Do I need access to games I bought all the way back on the Xbox 360? Maybe not, but it sure is nice seeing those games in my digital library nearly 10 years later.

This isn't Series X-specific, as Microsoft has been pushing this vision across Xbox for years, but it continues to be a smart precedent. Having access to an ongoing game library, regardless of platform, is an enticing vision of the future of gaming.

The Series X (and Series S) also automatically upgrade the visuals and performance of most games. As a result, games I'm playing from years ago look better than ever.

8. Now for the not-so-good stuff: Navigating the operating system is still cumbersome.

The new Xbox user interface, which applies across the Xbox One generation and the next-gen Xbox Series S and Series X consoles.

One of the best aspects of using the Xbox Series X is how fast it is. It's easy to jump through menus, jump into games, or quickly load a streaming app.

The speed helps to reduce the frustration of the confusing operating-system layout, but it doesn't fix the inherent problem: It's confusing!

If you want to access the console's settings, for instance, you have to know to dig through several sub-menus to find them.

If you've never used an Xbox One, you'll likely find the next-gen Xbox user interface very confusing. If you do have an Xbox One, you'll find some of the same frustrations you've run into there.

9. Though screenshots are much faster and easier to capture, they're just as difficult to access.

A screenshot of "Halo Infinite" for the next-gen Xbox consoles.

With the addition of a dedicated screenshot button on the Xbox gamepad and the seismic increase in overall speed, taking screenshots and recording gameplay footage has never been faster or easier.

It's night and day from even the most powerful current-generation console, the Xbox One X, which is great.

Unfortunately, moving those screenshots from the console to the web through any means other than directly posting on social media is as difficult as ever. You could send them to your Microsoft OneDrive account, where they show up in an obscure, unusable file format — who wants to do that?

10. The Xbox Series X is genuinely large and requires considerations.

The Xbox Series S, on the left, is significantly smaller than the Xbox Series X.

I said it before, but it bears repeating: I like the look of the Xbox Series X. It's a sleek device that easily fits in with my other electronics, despite towering over even my largest speakers.

But even in my relatively large Ikea bookshelf, which houses several other game consoles, the Series X doesn't really have enough space. Frankly, I don't feel comfortable leaving its top fan so close to a wall, and I wouldn't suggest you do as much either. My plan is to buy a new TV stand, primarily because the next-gen consoles are so large, so I can provide adequate ventilation for these game systems.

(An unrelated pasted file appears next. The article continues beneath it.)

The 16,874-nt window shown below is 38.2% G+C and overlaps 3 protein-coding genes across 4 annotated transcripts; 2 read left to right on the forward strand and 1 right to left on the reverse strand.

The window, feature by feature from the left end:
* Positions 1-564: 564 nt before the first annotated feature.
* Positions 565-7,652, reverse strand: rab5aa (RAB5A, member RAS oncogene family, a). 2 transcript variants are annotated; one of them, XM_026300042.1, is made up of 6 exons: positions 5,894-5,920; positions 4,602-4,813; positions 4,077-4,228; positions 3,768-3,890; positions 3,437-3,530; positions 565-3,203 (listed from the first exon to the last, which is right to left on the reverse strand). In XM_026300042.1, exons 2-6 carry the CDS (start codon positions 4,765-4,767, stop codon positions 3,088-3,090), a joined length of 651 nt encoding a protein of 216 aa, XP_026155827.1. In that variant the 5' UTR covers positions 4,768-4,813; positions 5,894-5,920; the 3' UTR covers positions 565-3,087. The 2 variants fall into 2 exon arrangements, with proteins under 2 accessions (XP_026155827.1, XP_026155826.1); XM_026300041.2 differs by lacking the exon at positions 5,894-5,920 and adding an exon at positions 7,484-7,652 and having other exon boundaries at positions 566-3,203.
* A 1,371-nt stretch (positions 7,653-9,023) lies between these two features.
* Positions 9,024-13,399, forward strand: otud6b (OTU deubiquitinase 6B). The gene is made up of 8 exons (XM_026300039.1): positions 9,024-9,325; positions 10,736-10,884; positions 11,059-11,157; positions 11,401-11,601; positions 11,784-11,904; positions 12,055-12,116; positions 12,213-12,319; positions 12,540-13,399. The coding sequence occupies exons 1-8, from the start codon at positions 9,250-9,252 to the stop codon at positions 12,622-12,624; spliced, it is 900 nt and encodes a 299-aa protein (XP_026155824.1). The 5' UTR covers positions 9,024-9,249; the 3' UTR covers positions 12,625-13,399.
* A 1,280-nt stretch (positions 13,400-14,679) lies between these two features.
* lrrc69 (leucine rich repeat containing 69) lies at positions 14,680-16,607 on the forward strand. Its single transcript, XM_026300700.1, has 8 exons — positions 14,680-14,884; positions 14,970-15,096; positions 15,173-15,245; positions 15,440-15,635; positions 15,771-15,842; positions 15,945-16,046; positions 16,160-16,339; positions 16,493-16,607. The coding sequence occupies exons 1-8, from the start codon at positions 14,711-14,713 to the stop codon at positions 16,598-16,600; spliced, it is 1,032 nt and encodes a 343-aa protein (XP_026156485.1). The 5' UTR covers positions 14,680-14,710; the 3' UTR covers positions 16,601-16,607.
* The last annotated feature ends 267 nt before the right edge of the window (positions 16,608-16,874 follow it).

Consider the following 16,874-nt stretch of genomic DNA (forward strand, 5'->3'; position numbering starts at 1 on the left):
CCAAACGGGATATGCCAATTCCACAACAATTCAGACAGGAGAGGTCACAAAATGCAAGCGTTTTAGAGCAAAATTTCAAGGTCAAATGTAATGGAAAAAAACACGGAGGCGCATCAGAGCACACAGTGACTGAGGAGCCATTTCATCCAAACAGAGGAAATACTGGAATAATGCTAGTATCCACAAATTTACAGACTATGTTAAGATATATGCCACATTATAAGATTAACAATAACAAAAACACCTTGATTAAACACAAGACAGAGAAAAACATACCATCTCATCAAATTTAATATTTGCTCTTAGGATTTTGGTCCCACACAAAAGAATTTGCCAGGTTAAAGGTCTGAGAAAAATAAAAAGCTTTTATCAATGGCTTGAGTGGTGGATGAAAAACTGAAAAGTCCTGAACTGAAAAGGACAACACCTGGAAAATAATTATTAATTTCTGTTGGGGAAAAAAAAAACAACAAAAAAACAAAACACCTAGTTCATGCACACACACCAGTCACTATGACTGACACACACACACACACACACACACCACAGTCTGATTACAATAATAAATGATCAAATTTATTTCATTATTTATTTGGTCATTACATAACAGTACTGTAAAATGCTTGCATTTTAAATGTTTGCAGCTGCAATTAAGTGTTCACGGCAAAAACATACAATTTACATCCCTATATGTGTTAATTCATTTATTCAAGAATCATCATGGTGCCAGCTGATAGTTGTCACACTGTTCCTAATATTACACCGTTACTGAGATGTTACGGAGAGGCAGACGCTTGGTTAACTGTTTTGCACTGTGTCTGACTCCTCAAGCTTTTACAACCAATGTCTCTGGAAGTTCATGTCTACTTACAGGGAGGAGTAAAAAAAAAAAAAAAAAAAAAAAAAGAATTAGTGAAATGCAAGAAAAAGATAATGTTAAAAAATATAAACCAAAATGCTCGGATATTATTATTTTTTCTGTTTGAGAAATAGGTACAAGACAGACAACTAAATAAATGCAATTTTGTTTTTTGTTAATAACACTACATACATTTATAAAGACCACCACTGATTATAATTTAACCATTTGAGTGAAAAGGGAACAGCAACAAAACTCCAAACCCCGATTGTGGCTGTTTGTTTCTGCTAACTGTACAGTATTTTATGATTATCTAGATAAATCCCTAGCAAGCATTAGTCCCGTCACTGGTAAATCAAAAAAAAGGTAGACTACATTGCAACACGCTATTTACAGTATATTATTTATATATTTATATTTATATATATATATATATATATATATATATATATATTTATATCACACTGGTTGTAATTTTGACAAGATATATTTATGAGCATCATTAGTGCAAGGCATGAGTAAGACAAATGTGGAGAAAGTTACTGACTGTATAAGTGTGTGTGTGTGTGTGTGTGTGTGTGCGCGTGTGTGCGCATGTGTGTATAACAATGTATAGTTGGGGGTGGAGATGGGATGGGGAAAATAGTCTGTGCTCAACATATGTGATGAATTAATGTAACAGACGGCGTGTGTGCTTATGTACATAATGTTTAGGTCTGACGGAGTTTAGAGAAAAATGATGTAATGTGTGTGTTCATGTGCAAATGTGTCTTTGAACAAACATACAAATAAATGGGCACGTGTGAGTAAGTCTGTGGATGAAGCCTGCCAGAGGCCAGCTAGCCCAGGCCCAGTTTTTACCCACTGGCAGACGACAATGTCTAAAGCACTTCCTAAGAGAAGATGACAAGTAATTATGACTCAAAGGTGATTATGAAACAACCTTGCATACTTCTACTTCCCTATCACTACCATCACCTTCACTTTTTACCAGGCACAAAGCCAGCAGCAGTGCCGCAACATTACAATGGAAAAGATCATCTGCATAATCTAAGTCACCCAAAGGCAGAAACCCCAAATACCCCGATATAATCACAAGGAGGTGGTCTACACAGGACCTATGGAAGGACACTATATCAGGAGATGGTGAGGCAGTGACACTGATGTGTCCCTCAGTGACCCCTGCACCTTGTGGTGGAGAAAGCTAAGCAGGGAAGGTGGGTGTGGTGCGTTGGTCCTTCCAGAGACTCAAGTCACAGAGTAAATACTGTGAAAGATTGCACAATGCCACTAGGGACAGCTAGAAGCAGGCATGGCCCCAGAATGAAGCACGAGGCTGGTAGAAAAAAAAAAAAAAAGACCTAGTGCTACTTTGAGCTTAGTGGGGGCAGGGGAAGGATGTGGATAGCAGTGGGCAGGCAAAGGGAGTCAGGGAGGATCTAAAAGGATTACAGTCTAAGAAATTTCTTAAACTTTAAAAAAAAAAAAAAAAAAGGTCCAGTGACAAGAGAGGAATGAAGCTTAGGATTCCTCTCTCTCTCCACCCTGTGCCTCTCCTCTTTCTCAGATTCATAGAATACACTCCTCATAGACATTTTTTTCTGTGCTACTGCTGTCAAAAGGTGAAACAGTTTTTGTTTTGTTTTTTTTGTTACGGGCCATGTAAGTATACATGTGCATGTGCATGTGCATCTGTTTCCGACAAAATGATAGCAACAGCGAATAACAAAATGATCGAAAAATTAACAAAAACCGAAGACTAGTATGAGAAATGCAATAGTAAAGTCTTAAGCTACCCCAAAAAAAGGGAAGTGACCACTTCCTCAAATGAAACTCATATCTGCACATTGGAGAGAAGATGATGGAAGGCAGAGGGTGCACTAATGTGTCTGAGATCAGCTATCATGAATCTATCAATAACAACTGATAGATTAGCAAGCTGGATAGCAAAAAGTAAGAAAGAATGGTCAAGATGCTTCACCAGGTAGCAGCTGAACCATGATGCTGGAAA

This isn't a major issue by any means, but it's something to consider before bringing home your console.

11. Quick Resume is very helpful, but it's not always clear in how it operates.

Austin Evans, a YouTube creator, getting a look at the next-gen Xbox earlier this year.

Quick Resume keeps several games and apps running, accessible from wherever you left off. It's an evolution of a function that worked for only one game at a time on the Xbox One. And it can be amazing!

Quick Resume works for several games at once, covering games from previous generations and new games made for next-gen consoles. The rules of how this functionality works, however, can be mysterious. There's no "Available for Quick Resume" menu to show you the games running, but there's no warning if you're about to close a game that's suspended to load a new one. It's the kind of stuff that Microsoft figured out ages ago on Windows but still seemingly can't get right on a game console.

These issues are outliers, no doubt, but they are issues nonetheless. Thankfully, every one of them — save for the size of the console, of course — could be addressed in software updates to the console in the years to come.

Of note: The Xbox Series X console I've been using was provided by Microsoft, and it was running nonfinal software. It has received several software updates across a month of use, and is likely to receive more updates following the November 10 launch.